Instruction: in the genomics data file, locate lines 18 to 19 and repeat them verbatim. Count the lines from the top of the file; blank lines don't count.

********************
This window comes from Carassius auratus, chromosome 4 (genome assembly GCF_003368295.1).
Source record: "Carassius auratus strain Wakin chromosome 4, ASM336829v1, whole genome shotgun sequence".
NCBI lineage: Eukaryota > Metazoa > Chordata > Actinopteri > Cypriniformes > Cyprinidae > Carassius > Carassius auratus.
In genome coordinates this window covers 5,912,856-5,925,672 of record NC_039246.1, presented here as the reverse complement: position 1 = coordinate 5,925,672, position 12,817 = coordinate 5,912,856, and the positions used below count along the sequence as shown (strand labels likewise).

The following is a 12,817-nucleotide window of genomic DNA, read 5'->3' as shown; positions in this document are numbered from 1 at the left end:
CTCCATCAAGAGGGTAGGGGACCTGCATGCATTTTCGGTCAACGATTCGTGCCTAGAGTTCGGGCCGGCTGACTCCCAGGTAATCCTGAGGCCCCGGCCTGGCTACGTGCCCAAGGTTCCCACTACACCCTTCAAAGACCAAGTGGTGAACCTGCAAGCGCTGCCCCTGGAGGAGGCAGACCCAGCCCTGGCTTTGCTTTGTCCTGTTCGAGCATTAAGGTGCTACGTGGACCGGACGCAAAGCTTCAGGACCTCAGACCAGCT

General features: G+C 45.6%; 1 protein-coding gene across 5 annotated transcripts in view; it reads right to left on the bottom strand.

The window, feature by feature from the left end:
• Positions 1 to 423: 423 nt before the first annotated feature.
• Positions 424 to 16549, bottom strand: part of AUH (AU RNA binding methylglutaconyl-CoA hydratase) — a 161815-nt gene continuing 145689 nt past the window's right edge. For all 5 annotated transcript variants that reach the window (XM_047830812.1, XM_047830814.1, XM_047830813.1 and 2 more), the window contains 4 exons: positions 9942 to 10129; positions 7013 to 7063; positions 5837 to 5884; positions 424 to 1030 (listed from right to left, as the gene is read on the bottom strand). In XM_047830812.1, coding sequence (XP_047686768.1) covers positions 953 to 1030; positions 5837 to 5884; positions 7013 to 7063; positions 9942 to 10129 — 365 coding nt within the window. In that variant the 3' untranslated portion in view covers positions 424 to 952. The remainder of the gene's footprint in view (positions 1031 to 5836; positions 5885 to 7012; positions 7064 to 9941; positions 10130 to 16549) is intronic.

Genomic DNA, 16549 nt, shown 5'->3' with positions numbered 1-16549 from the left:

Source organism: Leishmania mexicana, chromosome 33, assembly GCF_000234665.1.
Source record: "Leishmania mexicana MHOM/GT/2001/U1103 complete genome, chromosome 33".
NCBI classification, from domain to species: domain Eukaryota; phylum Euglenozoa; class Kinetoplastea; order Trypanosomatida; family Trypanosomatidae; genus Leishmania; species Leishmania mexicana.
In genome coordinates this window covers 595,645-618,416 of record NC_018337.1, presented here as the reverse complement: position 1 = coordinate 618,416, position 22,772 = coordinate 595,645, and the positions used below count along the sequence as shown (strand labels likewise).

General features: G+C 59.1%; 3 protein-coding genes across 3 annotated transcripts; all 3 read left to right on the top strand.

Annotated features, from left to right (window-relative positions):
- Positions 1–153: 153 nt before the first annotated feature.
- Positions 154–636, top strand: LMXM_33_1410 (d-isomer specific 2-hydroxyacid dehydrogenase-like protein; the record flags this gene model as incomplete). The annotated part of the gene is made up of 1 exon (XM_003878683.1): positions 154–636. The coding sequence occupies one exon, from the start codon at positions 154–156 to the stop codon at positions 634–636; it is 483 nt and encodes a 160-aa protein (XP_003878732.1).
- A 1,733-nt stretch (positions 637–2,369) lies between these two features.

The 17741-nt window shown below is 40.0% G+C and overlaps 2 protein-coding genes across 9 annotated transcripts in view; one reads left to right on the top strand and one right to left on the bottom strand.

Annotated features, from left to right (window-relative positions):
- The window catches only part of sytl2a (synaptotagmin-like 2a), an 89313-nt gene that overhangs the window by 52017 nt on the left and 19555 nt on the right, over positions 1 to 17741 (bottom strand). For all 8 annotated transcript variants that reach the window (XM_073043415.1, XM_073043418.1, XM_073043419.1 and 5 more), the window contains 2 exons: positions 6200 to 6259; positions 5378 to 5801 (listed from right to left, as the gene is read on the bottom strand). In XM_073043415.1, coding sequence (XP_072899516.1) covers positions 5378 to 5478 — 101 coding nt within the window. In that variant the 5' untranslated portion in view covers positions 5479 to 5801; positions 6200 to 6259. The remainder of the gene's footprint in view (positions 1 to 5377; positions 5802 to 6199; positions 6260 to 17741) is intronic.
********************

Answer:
- Positions 1–153: 153 nt before the first annotated feature.
- Positions 154–636, top strand: LMXM_33_1410 (d-isomer specific 2-hydroxyacid dehydrogenase-like protein; the record flags this gene model as incomplete). The annotated part of the gene is made up of 1 exon (XM_003878683.1): positions 154–636. The coding sequence occupies one exon, from the start codon at positions 154–156 to the stop codon at positions 634–636; it is 483 nt and encodes a 160-aa protein (XP_003878732.1).